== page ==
'Do your jobs' urges Irish soldier assault victim

Natasha O'Brien
Natasha O'Brien spoke outside the Irish parliament on Tuesday evening [PA Media]

The victim of an assault by a serving Irish soldier who avoided prison has said politicians and the Irish Defence Forces need to "do your jobs" and address gender-based crime.

Natasha O'Brien was speaking as hundreds of people attended a protest outside the Dáil (Irish Parliament) in Dublin on Tuesday evening.

Last week, Cathal Crotty, 22, was given a three-year suspended sentence for an attack on her in which he punched her six times in the street in May 2022.

Ms O'Brien's injuries included a broken nose and bruising.

Crotty later boasted about the attack on social media.

When sentencing, the judge said it was a "cowardly, vicious, unprovoked" assault but that he had no doubt Crotty's army career would be over if he was jailed.

It led to protests in support of the victim in four different Irish cities.

'They're going to feel the pressure'

Ms O'Brien was in the parliament earlier when politicians discussed the case.

At one point TDs (members of the Irish Parliament) rose to give her a standing ovation.

However, speaking at the protest, Ms O'Brien said: "I sat up in the public gallery, I was looking down at the taoiseach (Irish prime minister) and the minister for justice, and [thought]: 'What are you going to do, what are you going to do? I'm right here'.

"I'm going to keep doing that and they're going to feel the pressure."

Commenting on the standing ovation she received in the Dáil, Ms O'Brien added: "I was honoured, it was incredible, however, you know, your applauses are amazing, but let's use those applauses and let's actually do something and do your job."

Protesters gather outside Leinster House in Dublin, in solidarity with Natasha O'Brien who was attacked by Cathal Crotty
Protestors with signs gathered outside Leinster House [PA Media]

Earlier, Taoiseach Simon Harris said he was angry at how the Irish Defence Forces had handled the case.

The Irish Defence Forces started internal proceedings in relation to Crotty after the court case ended on Friday, but the taoiseach questioned the wait.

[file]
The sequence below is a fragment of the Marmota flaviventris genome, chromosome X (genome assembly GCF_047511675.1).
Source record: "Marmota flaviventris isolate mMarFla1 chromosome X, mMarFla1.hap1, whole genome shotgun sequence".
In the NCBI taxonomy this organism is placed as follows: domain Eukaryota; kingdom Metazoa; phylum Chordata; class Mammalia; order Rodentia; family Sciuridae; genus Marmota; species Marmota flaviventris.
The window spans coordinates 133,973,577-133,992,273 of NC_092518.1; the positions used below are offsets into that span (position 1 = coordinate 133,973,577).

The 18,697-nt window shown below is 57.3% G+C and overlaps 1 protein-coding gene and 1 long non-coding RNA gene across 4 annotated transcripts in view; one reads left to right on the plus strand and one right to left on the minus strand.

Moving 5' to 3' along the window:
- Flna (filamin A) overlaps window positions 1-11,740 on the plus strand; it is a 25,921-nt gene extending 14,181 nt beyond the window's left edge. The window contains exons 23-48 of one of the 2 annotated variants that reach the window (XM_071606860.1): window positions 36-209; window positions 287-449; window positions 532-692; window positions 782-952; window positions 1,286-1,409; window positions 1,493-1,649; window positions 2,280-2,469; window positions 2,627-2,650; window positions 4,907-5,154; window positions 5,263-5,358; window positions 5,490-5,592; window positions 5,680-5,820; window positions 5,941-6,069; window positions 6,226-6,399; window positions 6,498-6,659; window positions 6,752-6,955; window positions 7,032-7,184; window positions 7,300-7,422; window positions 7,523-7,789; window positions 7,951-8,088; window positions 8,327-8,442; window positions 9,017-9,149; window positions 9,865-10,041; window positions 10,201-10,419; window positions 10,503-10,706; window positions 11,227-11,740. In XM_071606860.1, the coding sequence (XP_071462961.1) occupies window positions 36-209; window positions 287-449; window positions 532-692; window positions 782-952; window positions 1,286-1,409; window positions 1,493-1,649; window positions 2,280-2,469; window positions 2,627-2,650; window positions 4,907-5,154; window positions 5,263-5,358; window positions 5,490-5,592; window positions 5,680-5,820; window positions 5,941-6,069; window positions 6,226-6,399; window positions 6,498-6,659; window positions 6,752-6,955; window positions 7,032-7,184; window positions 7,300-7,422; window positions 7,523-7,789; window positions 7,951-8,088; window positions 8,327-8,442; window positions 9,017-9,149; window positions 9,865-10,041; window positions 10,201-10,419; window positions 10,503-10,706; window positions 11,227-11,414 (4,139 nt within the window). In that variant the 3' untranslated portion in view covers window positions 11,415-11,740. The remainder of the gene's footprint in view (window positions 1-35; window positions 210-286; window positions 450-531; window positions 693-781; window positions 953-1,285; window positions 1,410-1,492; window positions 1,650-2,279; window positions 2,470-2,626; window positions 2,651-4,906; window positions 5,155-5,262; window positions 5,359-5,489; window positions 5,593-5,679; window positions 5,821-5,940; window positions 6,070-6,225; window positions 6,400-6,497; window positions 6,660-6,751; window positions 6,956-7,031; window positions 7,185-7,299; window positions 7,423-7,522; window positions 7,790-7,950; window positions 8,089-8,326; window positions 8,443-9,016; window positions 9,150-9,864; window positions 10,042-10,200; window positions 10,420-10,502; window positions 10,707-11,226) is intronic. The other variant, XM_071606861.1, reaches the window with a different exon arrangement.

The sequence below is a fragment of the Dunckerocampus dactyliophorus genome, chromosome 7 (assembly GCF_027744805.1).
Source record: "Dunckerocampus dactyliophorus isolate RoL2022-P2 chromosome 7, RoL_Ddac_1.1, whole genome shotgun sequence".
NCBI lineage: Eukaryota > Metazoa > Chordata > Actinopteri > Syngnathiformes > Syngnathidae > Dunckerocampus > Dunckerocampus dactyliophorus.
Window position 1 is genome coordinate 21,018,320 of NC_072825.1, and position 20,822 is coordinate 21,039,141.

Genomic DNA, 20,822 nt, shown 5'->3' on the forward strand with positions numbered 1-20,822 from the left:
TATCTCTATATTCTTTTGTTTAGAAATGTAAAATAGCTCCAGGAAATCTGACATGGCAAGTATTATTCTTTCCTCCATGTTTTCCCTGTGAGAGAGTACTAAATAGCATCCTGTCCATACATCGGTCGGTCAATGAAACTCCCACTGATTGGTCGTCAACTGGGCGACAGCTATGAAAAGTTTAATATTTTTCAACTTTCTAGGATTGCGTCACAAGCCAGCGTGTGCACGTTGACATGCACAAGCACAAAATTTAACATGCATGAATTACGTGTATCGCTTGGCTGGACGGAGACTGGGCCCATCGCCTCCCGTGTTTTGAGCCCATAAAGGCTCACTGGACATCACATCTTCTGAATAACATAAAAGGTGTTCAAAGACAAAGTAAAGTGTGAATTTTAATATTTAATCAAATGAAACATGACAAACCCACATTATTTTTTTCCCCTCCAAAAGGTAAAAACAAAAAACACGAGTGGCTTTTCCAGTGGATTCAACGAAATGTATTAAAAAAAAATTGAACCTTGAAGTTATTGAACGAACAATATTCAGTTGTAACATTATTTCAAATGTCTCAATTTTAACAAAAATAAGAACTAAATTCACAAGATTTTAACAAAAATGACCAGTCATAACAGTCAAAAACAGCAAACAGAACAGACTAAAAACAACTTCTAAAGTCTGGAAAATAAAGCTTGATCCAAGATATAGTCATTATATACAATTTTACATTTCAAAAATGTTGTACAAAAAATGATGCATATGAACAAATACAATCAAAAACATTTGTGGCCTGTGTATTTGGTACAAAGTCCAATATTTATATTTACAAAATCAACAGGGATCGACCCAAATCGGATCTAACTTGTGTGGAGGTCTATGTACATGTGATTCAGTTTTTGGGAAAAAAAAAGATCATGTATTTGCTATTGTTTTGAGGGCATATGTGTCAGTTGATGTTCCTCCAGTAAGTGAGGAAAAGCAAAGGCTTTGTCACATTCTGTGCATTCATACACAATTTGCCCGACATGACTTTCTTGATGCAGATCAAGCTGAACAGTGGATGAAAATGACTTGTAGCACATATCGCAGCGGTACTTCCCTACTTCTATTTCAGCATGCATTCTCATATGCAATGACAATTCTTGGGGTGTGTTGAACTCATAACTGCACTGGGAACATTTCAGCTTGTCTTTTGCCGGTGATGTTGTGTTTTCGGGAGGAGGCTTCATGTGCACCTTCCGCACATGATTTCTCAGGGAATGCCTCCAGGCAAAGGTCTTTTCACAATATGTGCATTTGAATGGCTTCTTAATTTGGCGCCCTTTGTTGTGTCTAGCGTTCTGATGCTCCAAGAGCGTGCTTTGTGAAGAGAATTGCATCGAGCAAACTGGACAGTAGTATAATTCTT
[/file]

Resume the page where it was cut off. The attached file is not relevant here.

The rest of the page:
"There are people in the defence forces who clearly knew this was happening, why did they do nothing?

"These are very serious questions and as taoiseach I am not satisfied in relation to this."

Mr Harris questioned whether the defence forces would be carrying out their review if "there was not so much public interest" in the case.

"I am really angry about it because we are now seeing a flurry of activity but that flurry of activity is only coming about because of the bravery of Natasha O'Brien and I want to know how many other people are hiding with convictions in relation to domestic, sexual or gender-based violence."

Simon Harris
Taoiseach Simon Harris said he is not satisfied with how the Irish Defence Forces have handled the Cathal Crotty case [PA Media]

He added there can be no "hiding place" in the defence forces for people who have been convicted of these types of crimes.

Mr Harris also praised the victim, saying Ms O'Brien has "shone a very serious light in relation to the defence forces" and that "it raises very grave and serious questions".

In a statement, a spokesperson for the Irish Defence Forces said it could not act until due process had been completed in court.

"It is then a matter for the relevant defence forces authorities in accordance with military regulations.

"In the cases referred to the media, the defence forces can confirm that these proceedings have commenced."

They said the defence forces "unequivocally condemns any actions by serving personnel that are contrary to military regulations or that do not reflect out values".

"Any conviction in a civilian court has implications for the retention and service of members of the defence forces, as stipulated in military regulations," they added.

The taoiseach said he wants to meet Ms O'Brien after any further legal proceedings have concluded.